NHS England’s approach to tackling GP burnout is missing the mark, argues Jaimie Kaffash
It really doesn’t help us journalists that NHS England released its guidance on the contract on 31 March. Because our story about the QOF indicator requiring practices to do more work in order to reduce GP burnout led to 32 comments (and counting), 31 of which were asking whether it was an early April Fool’s joke. Note to our commenters – unfortunately it wasn’t, so no need to ask again.
To be clear, this isn’t the most important part of the new contract. The indicator is worth 37 points – ie, around £5,700 to the average practice. And, in truth, most practices should be able to achieve full points.
But it strikes a horrible tone. NHS England greenlighting an idea that mandates practices and networks having to tick boxes and hold meetings to improve burnout shows how much they miss the point.
Because the subtext behind it is that the extent of GP and staff burnout is dependent on practices’ processes. If you are burnt out, it is your own fault.
I am sure that if you put this to the NHS England primary care team, they would vehemently deny it. They would say this is an easy way to funnel money to practices while promoting good practice. Then why don’t they just do this? Include guaranteed funding in the contract, and if they want to publish good practice guidance, then fine.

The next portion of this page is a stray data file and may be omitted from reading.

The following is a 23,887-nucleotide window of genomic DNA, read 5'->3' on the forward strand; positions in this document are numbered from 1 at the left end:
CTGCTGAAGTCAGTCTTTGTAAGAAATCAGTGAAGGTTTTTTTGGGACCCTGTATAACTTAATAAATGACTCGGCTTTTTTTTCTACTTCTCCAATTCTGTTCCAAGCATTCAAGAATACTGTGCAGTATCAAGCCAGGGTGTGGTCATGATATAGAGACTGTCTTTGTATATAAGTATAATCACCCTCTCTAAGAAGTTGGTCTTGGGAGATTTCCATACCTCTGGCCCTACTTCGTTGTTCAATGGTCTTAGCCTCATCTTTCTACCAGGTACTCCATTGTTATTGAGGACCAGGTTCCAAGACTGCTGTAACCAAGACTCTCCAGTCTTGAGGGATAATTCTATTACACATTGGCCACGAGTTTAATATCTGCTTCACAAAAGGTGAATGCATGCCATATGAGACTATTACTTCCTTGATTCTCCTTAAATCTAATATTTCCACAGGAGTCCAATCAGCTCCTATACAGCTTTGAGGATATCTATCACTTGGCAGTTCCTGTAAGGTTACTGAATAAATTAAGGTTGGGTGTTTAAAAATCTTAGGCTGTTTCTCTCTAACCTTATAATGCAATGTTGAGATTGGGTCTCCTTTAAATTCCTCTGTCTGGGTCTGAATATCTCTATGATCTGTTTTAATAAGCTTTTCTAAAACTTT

Any such good practice guidance would presumably be ignored by practices because there is only one thing that would reduce burnout – a reduction in individual workload. This can be achieved in two ways: more GPs (and, at a major stretch, non-GP staff); or removing a chunk of work from practices. Other things would help a little, such as creating an environment where GPs aren’t being denigrated and managing patients’ expectations, but they are irrelevant unless workload decreases.
This also displays the paucity of NHS England’s (or maybe ministers’) thinking: you can only bring in improvements where there is a target.
So here is my deal with NHS England. I will stop writing critical blogs about them if they reduce stupid ideas by 100%. Although I am the April Fool if I think that might happen.